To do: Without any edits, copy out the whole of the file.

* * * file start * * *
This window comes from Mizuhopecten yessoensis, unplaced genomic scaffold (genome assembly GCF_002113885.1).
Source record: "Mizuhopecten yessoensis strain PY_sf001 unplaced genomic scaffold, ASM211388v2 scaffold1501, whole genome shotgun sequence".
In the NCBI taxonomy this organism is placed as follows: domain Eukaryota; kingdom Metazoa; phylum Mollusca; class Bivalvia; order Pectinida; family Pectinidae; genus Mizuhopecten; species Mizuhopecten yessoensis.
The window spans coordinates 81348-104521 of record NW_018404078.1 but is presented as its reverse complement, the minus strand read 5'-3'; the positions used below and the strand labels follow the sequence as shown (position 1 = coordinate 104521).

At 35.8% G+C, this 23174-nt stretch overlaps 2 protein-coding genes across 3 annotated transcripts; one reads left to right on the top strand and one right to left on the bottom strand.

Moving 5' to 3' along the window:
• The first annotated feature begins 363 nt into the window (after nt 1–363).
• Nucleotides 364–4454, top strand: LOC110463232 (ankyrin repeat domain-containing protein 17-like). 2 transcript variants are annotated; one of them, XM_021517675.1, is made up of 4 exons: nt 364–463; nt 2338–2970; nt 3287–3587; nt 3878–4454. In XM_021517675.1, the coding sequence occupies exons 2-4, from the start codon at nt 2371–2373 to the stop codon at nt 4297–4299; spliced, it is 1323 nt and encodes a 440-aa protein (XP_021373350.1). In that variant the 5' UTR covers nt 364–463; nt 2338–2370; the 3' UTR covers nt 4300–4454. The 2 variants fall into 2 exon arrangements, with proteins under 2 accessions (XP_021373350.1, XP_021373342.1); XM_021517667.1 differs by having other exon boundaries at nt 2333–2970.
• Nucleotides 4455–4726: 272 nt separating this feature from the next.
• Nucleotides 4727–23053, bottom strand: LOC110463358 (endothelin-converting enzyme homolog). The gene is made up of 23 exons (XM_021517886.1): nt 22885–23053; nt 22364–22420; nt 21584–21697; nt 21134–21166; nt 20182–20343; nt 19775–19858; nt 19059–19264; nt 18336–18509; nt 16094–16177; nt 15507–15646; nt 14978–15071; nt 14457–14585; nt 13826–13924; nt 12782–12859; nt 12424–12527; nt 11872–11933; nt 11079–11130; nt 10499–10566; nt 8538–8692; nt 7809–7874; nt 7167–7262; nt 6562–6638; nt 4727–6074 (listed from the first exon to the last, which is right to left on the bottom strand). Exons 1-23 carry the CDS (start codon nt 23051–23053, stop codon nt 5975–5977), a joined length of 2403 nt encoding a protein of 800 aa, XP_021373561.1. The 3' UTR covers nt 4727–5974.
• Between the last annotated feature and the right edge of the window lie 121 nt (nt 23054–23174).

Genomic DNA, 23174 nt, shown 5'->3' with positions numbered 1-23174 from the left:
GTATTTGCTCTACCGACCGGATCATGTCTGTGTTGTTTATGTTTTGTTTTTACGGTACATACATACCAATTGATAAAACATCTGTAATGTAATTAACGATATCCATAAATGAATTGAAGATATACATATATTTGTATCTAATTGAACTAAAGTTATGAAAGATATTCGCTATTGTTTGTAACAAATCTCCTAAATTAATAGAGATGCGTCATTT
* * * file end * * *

This window comes from Mizuhopecten yessoensis, unplaced genomic scaffold (genome assembly GCF_002113885.1).
Source record: "Mizuhopecten yessoensis strain PY_sf001 unplaced genomic scaffold, ASM211388v2 scaffold1501, whole genome shotgun sequence".
In the NCBI taxonomy this organism is placed as follows: domain Eukaryota; kingdom Metazoa; phylum Mollusca; class Bivalvia; order Pectinida; family Pectinidae; genus Mizuhopecten; species Mizuhopecten yessoensis.
The window spans coordinates 81348-104521 of record NW_018404078.1 but is presented as its reverse complement, the minus strand read 5'-3'; the positions used below and the strand labels follow the sequence as shown (position 1 = coordinate 104521).

At 35.8% G+C, this 23174-nt stretch overlaps 2 protein-coding genes across 3 annotated transcripts; one reads left to right on the top strand and one right to left on the bottom strand.

Moving 5' to 3' along the window:
• The first annotated feature begins 363 nt into the window (after nt 1–363).
• Nucleotides 364–4454, top strand: LOC110463232 (ankyrin repeat domain-containing protein 17-like). 2 transcript variants are annotated; one of them, XM_021517675.1, is made up of 4 exons: nt 364–463; nt 2338–2970; nt 3287–3587; nt 3878–4454. In XM_021517675.1, the coding sequence occupies exons 2-4, from the start codon at nt 2371–2373 to the stop codon at nt 4297–4299; spliced, it is 1323 nt and encodes a 440-aa protein (XP_021373350.1). In that variant the 5' UTR covers nt 364–463; nt 2338–2370; the 3' UTR covers nt 4300–4454. The 2 variants fall into 2 exon arrangements, with proteins under 2 accessions (XP_021373350.1, XP_021373342.1); XM_021517667.1 differs by having other exon boundaries at nt 2333–2970.
• Nucleotides 4455–4726: 272 nt separating this feature from the next.
• Nucleotides 4727–23053, bottom strand: LOC110463358 (endothelin-converting enzyme homolog). The gene is made up of 23 exons (XM_021517886.1): nt 22885–23053; nt 22364–22420; nt 21584–21697; nt 21134–21166; nt 20182–20343; nt 19775–19858; nt 19059–19264; nt 18336–18509; nt 16094–16177; nt 15507–15646; nt 14978–15071; nt 14457–14585; nt 13826–13924; nt 12782–12859; nt 12424–12527; nt 11872–11933; nt 11079–11130; nt 10499–10566; nt 8538–8692; nt 7809–7874; nt 7167–7262; nt 6562–6638; nt 4727–6074 (listed from the first exon to the last, which is right to left on the bottom strand). Exons 1-23 carry the CDS (start codon nt 23051–23053, stop codon nt 5975–5977), a joined length of 2403 nt encoding a protein of 800 aa, XP_021373561.1. The 3' UTR covers nt 4727–5974.
• Between the last annotated feature and the right edge of the window lie 121 nt (nt 23054–23174).

Genomic DNA, 23174 nt, shown 5'->3' with positions numbered 1-23174 from the left:
GTATTTGCTCTACCGACCGGATCATGTCTGTGTTGTTTATGTTTTGTTTTTACGGTACATACATACCAATTGATAAAACATCTGTAATGTAATTAACGATATCCATAAATGAATTGAAGATATACATATATTTGTATCTAATTGAACTAAAGTTATGAAAGATATTCGCTATTGTTTGTAACAAATCTCCTAAATTAATAGAGATGCGTCATTT